Remember to "frame" well your work, if you want more recognition

The need for a “proper frame” I talked about in this post is an important idea to have in mind when trying to get recognition for your work, be it artistic or not, professional or just a hobby.

In the case of artistic output, this might be quite obvious: a 9x15 photo print does not look as good as the same image when printed in a large format and professionally framed. Even a small black frame around a simple digital picture often makes a big difference. Look at all those Flickr pictures, if you don’t believe me.

But what is the “small black frame” for your professional, non-artistic output? You could try dressing to “look more professional” [1]. Of course, you should give as many good presentations of your work as possible, both in formal and informal settings. And send to colleagues/bosses/etc e-mails with bits of your output that you think can be useful to them is probably also a good idea.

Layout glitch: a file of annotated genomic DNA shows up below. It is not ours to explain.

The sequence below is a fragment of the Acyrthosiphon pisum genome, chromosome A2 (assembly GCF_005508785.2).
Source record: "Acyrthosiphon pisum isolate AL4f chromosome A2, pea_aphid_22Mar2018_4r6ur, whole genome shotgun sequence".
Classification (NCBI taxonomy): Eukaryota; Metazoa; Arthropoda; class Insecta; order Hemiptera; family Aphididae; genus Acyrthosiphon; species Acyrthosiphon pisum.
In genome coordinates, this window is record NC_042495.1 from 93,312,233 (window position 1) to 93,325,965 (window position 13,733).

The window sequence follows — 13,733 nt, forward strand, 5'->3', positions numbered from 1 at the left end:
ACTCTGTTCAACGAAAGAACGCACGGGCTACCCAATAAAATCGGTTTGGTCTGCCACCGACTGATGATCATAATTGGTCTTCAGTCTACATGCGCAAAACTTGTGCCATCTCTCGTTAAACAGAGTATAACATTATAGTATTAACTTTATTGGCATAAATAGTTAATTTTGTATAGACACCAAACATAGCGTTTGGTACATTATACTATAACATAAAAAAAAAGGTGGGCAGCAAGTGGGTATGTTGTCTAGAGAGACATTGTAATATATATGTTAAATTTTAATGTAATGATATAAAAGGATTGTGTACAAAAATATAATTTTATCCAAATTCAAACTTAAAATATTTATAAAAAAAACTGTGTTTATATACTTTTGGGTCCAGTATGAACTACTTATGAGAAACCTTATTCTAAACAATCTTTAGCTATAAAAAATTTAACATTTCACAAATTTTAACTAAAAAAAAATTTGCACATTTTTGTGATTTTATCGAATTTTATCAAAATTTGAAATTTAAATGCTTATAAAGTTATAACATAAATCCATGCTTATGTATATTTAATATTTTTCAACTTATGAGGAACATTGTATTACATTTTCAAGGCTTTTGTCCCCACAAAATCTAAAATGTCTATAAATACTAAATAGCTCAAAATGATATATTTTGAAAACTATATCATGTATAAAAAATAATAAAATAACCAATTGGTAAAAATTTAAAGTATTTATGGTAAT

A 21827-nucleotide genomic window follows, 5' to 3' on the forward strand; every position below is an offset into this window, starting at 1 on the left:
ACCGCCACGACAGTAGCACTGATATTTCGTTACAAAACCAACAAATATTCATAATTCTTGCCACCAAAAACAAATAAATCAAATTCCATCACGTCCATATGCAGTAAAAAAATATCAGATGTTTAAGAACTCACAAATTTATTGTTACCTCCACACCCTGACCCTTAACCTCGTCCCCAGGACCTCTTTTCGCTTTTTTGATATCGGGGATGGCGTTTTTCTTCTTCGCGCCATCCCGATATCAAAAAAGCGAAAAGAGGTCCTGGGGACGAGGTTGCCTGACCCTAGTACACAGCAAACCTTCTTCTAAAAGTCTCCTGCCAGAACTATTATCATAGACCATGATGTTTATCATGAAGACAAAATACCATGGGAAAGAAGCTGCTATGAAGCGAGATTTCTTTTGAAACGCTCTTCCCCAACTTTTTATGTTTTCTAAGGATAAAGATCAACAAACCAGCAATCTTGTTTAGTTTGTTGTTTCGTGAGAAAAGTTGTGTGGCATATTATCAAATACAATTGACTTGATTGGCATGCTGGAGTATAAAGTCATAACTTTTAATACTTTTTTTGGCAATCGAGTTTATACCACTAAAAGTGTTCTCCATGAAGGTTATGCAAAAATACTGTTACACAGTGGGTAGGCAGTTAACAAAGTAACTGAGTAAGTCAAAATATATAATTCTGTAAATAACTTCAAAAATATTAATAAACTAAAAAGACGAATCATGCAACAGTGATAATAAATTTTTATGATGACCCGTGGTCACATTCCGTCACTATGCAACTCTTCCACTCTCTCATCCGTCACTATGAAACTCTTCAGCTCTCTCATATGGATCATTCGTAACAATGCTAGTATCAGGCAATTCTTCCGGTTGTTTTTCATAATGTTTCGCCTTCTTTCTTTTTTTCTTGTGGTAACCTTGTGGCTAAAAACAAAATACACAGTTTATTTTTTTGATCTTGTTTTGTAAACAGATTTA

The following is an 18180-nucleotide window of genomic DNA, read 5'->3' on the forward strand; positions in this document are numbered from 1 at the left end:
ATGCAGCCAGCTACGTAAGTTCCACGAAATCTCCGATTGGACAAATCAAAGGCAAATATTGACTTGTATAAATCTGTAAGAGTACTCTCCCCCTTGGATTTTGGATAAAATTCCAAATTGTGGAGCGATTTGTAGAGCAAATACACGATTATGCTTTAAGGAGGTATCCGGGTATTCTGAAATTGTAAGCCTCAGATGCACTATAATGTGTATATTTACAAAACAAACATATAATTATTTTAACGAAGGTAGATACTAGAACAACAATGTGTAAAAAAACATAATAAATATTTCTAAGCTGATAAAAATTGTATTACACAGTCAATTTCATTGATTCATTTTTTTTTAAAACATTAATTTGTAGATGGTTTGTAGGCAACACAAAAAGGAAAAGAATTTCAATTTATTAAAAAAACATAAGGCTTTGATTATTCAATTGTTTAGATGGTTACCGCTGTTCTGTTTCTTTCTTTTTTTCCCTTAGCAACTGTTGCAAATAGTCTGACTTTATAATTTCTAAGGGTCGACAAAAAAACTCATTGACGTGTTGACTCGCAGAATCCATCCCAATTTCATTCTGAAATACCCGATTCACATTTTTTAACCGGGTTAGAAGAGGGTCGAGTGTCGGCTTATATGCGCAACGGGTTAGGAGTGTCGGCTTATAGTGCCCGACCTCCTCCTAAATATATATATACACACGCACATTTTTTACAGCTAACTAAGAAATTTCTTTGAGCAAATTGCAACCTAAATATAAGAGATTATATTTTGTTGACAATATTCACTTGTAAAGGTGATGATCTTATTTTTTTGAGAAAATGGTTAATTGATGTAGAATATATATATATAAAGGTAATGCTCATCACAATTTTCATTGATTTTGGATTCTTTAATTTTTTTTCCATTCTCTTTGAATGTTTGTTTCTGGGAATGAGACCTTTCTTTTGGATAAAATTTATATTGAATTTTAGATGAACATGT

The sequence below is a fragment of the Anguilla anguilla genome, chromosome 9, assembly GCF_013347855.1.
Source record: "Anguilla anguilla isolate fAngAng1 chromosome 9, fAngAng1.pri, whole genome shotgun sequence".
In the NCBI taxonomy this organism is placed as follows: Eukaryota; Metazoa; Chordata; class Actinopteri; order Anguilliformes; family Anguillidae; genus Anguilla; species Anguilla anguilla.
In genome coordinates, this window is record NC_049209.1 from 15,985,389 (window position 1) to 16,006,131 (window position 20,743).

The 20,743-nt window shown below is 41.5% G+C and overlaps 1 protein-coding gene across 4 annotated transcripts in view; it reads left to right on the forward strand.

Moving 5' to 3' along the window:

If your main output is code, at the very least you should make it human-readable and well-tested (by unit tests, of course; stop bullshitting people with golden-file-based regression tests that you’ll never update again).

If your main output is in the form of a written report, choose a professional-looking font and layout (no more Comic Sans, no more than two or three fonts in the same document, etc). And, por dios, double-check your grammar and spelling!

Can you think of any more examples of how to better frame your work?

[1] Note that I use the concept of “dressing like a professional” in a broad sense. Where I work, “dressing like a professional” involves jeans and black t-shirts and/or looking generally nerdy. I bet those guys in the Ernst & Young building do not perceive our dress code as professional, though. So, when trying to look professional, study first the dress code for your chosen target audience.